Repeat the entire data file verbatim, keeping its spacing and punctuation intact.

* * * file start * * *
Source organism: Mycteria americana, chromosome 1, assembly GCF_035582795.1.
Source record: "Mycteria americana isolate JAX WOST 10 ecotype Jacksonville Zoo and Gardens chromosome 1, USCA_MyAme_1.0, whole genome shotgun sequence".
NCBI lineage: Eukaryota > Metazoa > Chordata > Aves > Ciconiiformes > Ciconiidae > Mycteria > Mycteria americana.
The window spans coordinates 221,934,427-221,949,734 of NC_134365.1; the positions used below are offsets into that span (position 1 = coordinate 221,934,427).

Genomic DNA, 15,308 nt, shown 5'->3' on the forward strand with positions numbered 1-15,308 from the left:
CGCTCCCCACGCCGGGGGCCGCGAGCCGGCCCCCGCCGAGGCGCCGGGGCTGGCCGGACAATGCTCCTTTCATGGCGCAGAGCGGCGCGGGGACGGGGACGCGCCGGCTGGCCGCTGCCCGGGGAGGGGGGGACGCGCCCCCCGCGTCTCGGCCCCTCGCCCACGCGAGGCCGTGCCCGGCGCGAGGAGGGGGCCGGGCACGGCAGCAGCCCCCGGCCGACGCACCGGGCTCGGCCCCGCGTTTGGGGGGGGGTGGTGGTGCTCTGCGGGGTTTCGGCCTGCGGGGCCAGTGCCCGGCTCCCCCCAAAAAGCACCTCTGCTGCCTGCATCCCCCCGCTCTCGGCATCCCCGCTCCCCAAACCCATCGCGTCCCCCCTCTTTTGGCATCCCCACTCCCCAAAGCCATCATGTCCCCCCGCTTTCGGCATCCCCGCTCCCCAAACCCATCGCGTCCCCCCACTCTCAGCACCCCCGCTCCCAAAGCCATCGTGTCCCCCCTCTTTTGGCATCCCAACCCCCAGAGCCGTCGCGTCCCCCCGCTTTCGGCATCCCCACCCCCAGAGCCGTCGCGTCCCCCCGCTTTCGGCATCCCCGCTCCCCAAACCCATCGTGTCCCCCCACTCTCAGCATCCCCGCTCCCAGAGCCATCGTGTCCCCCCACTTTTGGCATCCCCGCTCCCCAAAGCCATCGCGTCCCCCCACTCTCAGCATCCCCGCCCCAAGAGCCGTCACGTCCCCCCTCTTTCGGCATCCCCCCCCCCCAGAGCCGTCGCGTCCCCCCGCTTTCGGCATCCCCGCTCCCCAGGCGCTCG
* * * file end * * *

Source organism: Mycteria americana, chromosome 1, assembly GCF_035582795.1.
Source record: "Mycteria americana isolate JAX WOST 10 ecotype Jacksonville Zoo and Gardens chromosome 1, USCA_MyAme_1.0, whole genome shotgun sequence".
NCBI lineage: Eukaryota > Metazoa > Chordata > Aves > Ciconiiformes > Ciconiidae > Mycteria > Mycteria americana.
The window spans coordinates 221,934,427-221,949,734 of NC_134365.1; the positions used below are offsets into that span (position 1 = coordinate 221,934,427).

Genomic DNA, 15,308 nt, shown 5'->3' on the forward strand with positions numbered 1-15,308 from the left:
CGCTCCCCACGCCGGGGGCCGCGAGCCGGCCCCCGCCGAGGCGCCGGGGCTGGCCGGACAATGCTCCTTTCATGGCGCAGAGCGGCGCGGGGACGGGGACGCGCCGGCTGGCCGCTGCCCGGGGAGGGGGGGACGCGCCCCCCGCGTCTCGGCCCCTCGCCCACGCGAGGCCGTGCCCGGCGCGAGGAGGGGGCCGGGCACGGCAGCAGCCCCCGGCCGACGCACCGGGCTCGGCCCCGCGTTTGGGGGGGGGTGGTGGTGCTCTGCGGGGTTTCGGCCTGCGGGGCCAGTGCCCGGCTCCCCCCAAAAAGCACCTCTGCTGCCTGCATCCCCCCGCTCTCGGCATCCCCGCTCCCCAAACCCATCGCGTCCCCCCTCTTTTGGCATCCCCACTCCCCAAAGCCATCATGTCCCCCCGCTTTCGGCATCCCCGCTCCCCAAACCCATCGCGTCCCCCCACTCTCAGCACCCCCGCTCCCAAAGCCATCGTGTCCCCCCTCTTTTGGCATCCCAACCCCCAGAGCCGTCGCGTCCCCCCGCTTTCGGCATCCCCACCCCCAGAGCCGTCGCGTCCCCCCGCTTTCGGCATCCCCGCTCCCCAAACCCATCGTGTCCCCCCACTCTCAGCATCCCCGCTCCCAGAGCCATCGTGTCCCCCCACTTTTGGCATCCCCGCTCCCCAAAGCCATCGCGTCCCCCCACTCTCAGCATCCCCGCCCCAAGAGCCGTCACGTCCCCCCTCTTTCGGCATCCCCCCCCCCCAGAGCCGTCGCGTCCCCCCGCTTTCGGCATCCCCGCTCCCCAGGCGCTCG